The function of the Land Registry
By Armin Gutschick & Anja Sämann-Gutschick
Even a layman knows the importance of checking the Land Registry when buying a property in Ibiza. This institution is based on the principle of the public faith registration, i.e., the information about registered properties has objective reliability. In contrast to private contracts, the deed of sale that appears in the registry is opposable to third parties and the recorded data is available to everyone without limitations.
Normally, a legal adviser can quickly obtain a summary of the property title for information purposes by providing nothing more than the name of its owner. Certifications of the register are more complex since they include, in chronological order, the literal transcription of the entries, such as the purchase or sale of a property, the constitution or cancellation of mortgages, etc. In addition, they contain the marginal notes. Since the public documents presented are not archived in the Property Registry, the contents of these documents are inscribed directly in the property’s sheet. Therefore, certifications are often extensive and convoluted.
The plans of the property are not included in the Register. The location, surface and the boundaries of the estates are defined by data from the surrounding environment, for example, the names of streets or neighbours and as such the descriptions are not totally accurate. It is advisable, especially if dealing with rural land, to commission a surveyor to take the measurement of the property before buying, as well as including a topographical plan as an annexe in the contract. It is possible to consult the Cadastre in each of the different municipalities but, in general, it doesn’t have very reliable plans. Since the law was changed, the Land Registry now requires a CD to be attached to the deeds. This must be made by a surveyor and contain the essential data and the georeferenced coordinates of the property.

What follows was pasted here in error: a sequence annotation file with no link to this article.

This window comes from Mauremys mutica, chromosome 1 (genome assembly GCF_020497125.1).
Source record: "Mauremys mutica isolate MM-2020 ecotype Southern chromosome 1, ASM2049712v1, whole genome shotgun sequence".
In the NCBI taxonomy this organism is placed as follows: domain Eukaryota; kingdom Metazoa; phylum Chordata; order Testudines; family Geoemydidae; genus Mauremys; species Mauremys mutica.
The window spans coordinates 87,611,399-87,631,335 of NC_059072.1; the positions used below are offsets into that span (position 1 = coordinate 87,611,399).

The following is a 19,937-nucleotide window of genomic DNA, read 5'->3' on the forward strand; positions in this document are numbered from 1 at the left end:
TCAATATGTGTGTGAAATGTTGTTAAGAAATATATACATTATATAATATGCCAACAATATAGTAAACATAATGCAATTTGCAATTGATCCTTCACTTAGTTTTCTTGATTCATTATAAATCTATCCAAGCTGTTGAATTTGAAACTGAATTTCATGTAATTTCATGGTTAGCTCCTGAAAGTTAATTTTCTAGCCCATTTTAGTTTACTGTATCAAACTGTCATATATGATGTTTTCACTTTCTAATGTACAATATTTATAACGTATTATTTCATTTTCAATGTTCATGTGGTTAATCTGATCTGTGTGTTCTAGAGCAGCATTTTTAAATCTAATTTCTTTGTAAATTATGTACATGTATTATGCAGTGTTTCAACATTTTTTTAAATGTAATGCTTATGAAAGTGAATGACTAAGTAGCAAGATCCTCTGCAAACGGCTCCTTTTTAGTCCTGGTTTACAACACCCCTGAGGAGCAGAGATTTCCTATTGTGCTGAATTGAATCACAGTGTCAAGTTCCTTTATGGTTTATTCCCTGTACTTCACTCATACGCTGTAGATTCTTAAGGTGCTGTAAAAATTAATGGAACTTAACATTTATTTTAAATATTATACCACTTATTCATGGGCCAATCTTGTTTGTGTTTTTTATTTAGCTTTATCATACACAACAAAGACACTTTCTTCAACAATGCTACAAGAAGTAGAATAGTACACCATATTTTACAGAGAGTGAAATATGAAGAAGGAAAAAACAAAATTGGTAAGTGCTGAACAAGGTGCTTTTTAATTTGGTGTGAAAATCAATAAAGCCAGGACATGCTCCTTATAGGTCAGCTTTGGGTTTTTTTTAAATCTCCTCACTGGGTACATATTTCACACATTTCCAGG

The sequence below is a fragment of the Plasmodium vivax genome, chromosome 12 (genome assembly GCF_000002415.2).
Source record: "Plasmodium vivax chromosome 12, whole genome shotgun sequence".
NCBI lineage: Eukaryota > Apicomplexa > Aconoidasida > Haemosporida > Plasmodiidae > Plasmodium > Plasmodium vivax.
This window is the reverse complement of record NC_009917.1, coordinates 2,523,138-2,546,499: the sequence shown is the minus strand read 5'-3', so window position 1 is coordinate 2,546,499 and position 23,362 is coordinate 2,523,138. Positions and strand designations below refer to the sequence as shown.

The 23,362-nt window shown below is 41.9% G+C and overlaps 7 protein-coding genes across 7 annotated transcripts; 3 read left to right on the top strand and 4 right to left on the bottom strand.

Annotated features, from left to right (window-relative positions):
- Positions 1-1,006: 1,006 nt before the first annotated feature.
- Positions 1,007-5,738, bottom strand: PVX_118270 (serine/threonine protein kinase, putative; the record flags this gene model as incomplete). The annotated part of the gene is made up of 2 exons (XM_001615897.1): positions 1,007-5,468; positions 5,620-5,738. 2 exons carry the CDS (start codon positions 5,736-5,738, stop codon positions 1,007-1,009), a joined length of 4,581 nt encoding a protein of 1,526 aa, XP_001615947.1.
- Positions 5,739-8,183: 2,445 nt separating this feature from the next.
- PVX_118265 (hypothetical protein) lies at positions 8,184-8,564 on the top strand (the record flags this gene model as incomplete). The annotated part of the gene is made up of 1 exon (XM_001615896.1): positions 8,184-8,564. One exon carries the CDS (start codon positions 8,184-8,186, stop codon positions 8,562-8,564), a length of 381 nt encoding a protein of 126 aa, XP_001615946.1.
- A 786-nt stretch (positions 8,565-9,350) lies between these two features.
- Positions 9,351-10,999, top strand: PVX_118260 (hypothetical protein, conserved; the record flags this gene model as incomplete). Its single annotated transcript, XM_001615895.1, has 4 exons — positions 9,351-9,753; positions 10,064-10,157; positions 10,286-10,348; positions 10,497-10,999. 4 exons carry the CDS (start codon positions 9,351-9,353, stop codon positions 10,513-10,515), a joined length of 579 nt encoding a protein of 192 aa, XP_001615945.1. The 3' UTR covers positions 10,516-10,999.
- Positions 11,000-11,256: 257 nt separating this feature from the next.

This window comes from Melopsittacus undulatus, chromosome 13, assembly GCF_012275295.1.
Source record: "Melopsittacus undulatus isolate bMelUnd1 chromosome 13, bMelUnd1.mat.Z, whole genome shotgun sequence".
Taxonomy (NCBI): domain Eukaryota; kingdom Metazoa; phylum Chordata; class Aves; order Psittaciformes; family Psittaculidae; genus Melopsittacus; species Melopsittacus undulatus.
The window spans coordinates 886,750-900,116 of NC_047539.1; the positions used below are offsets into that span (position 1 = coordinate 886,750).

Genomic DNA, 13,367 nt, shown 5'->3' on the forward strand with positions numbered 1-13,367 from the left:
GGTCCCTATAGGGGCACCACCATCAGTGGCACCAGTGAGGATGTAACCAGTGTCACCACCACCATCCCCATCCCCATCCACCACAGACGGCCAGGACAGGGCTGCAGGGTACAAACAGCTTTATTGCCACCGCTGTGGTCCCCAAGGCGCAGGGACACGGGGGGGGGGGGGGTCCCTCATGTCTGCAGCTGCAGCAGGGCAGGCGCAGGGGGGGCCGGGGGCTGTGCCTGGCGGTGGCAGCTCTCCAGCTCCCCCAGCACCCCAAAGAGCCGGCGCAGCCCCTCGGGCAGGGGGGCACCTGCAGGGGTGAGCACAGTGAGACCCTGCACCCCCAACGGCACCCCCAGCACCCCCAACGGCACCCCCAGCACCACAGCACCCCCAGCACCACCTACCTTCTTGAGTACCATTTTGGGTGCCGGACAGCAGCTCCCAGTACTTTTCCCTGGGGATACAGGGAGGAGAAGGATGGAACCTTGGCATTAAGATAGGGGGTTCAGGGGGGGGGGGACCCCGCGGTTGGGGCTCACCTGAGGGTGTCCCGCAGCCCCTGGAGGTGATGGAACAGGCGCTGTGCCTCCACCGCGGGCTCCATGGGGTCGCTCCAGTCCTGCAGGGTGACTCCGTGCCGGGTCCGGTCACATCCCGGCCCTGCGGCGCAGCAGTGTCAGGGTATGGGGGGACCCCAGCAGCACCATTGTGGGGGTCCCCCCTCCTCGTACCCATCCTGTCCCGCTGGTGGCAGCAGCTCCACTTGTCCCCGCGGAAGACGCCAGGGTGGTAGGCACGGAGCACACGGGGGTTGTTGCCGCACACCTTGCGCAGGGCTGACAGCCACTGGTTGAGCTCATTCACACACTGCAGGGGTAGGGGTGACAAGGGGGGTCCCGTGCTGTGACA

The notary and the registrar perform crucial roles in the registration process: the notary authorises the title deeds issued by the parties and the registrar enters them in the register, with the duty of checking that the notarial deeds comply with formal, material and content requirements. Should any shortcomings be found, the registrar may refuse the entry, and give the reasons for doing so. As a general rule, shortcomings found by the registrar can be corrected. Depending on the case, the notary will have to intervene again, authorising a complementary deed with which the faults detected by the registrar can be corrected.
Before recording a contract of sale, the notary must request a simple note of the property in question in the corresponding land registry. Once the simple note has been presented, a 10 day period starts which places a block in the registry. If within these 10 days the deed of sale has not been signed, the simple note obtained by the notary will lose its validity. Unlike in the case of the Commercial Registry, notaries unfortunately, do not have direct access to the Land Registry and therefore depend on the cooperation of the registrar. On the same day that the deed is executed, the notary will notify the Registry of the change of ownership and a new 60-day registration block will be initiated. During this time and after having paid the corresponding taxes, the buyer must present the deeds to the Registry. •